Any Cop?: It is a tale to challenge perceptions of morality and its imposition.

 

Jackie Law

Book Review: What Will Remain

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What Will Remain, by Dan Clements, is ‘a war novel born out of the author’s own experiences of serving with the Royal Marines in Afghanistan’. It is visceral writing. The opening pages left me feeling punched in the gut, as I did watching the opening sequence of the film Saving Private Ryan. It is uncompromising and stunningly portrayed.

Told in the first person, the book consists of a series of vignettes which bring to life the daily challenges faced by foot soldiers serving on the front line of a battlefield far from all they have previously known. The men are on patrol, under attack, holed up in camps, coping with the death and disfigurement of comrades. There is fear, exhaustion, boredom and necessary camaraderie. This is no boy’s own flavour of war. Life on both sides of the conflict is debased.

Soldiers are trained to follow orders over instinct. Their mindsets must be altered to overcome primordial, life preserving fear. Once this has been achieved it is little wonder that they return home damaged. To move on they may need to put those they experienced such hell with aside. The shared memories can bring back unbearable pain.

“there are only these pieces left to me, scattered and disordered and incomplete, troubled orphan memories that find no solace in the grand old stories.”

The foot soldiers are directed by officers, disparaged by many for their remove from deadly action. When an act of heroism is picked out as worthy of honour, discomfort is felt. The hollow proclamations of the world mean little beside “every small and careful and honest thing that truly was accomplished, and at such awful cost.” If a soldier accepts a public honour must he also accept authorship of the rest?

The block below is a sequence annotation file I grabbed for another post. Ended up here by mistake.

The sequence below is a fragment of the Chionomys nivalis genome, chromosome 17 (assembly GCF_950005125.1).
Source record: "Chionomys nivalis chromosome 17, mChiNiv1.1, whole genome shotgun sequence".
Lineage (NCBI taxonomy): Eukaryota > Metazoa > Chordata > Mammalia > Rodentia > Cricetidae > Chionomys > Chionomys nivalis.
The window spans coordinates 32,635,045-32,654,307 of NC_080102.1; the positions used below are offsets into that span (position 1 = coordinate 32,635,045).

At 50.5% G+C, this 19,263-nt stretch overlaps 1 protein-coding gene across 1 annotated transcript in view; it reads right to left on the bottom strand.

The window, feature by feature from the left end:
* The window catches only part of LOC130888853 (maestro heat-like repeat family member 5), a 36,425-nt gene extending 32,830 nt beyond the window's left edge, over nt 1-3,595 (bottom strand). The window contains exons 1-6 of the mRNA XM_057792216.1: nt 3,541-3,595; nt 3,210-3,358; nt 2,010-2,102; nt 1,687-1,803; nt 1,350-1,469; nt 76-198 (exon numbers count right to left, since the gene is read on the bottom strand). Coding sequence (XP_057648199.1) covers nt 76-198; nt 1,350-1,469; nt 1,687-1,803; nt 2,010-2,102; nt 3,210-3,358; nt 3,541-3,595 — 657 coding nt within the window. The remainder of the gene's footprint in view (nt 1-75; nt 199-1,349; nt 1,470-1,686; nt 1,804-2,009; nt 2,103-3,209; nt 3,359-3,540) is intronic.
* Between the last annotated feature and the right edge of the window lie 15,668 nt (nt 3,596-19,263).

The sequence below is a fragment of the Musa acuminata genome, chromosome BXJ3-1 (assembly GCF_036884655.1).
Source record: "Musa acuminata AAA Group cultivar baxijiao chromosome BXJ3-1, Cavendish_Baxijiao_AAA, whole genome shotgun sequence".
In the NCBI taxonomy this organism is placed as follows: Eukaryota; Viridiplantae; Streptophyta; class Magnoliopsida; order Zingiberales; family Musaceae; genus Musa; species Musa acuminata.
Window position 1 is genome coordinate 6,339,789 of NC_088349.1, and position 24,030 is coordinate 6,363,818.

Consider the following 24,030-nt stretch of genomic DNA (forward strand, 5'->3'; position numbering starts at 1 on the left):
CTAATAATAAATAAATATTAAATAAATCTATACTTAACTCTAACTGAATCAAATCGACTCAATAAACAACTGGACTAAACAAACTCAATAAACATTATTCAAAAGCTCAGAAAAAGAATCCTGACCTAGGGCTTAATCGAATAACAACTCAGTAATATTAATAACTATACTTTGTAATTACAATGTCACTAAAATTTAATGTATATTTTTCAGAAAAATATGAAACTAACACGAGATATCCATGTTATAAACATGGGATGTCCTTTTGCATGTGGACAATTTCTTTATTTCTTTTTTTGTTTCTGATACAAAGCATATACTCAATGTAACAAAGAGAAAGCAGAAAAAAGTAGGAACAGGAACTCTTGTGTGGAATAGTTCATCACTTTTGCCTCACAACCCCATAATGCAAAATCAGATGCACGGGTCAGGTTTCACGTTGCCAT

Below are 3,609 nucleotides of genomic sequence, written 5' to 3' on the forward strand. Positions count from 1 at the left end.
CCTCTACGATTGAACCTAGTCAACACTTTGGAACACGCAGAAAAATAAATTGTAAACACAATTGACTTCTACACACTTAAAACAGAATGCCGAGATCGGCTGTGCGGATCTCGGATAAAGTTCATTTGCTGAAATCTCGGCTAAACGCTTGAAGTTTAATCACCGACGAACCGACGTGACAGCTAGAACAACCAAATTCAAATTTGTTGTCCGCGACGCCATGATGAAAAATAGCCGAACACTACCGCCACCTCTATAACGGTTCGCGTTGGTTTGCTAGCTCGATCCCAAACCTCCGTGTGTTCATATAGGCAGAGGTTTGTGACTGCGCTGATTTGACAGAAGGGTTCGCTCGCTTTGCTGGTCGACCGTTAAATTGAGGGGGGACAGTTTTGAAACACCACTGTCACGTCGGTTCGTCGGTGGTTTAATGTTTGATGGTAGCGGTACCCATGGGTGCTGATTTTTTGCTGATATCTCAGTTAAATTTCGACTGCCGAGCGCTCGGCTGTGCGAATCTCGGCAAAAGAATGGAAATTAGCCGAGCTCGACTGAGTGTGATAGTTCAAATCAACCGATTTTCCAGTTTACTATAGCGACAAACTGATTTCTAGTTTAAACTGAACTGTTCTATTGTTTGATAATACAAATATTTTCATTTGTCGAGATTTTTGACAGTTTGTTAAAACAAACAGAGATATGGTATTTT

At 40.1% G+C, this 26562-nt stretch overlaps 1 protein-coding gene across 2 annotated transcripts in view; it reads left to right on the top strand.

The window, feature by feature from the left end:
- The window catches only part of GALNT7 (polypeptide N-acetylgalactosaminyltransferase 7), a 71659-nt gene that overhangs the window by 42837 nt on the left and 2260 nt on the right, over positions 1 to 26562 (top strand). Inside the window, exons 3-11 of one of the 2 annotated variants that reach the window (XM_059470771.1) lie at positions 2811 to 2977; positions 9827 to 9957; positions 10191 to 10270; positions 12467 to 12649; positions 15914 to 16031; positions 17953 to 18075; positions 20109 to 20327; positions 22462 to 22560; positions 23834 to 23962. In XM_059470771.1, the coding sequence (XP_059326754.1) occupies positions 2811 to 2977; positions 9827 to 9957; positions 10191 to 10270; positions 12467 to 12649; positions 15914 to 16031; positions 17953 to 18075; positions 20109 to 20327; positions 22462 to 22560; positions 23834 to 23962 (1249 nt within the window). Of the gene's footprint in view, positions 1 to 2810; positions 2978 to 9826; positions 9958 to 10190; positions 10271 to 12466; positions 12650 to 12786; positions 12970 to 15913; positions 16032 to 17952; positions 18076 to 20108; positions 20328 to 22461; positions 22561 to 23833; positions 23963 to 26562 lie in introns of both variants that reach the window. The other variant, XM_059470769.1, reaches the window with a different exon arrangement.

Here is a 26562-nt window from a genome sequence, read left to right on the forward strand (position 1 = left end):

Mention is made of how the Afghans treat their women, expecting them to stay at home to serve their husband and family. Afghan men have no qualms about claiming the right to beat their wives. I found it ironic that the soldiers valued their pornography and gifted each other posters of topless women with large breasts. They too regarded females as objects existing for their gratification.

Yet how can we who have never been made to experience war judge how those on the front line should behave? If their actions appear degenerate is it them or what they are forced to endure? By the end of the book the protagonist has returned to England, first to recuperate from injury and then to rejoin society. These later stories demonstrate how hard such adjustments can be.

The war poets express the futility of such conflicts. This tale brings home the mental as well as physical damage caused to individuals who chose to fight for their country, perhaps not understanding what soldiering would entail. Families who took pride in their partner or offspring’s achievements struggle to deal with them once returned. To cope the soldiers must try to forget.

“As a child you know nothing. As an adolescent you know everything. And the rest of your life is that slow, difficult process of unlearning all those things you once thought you knew.”

A searing depiction of war that challenges the popular notion of bravery. This is a challenging and captivating read.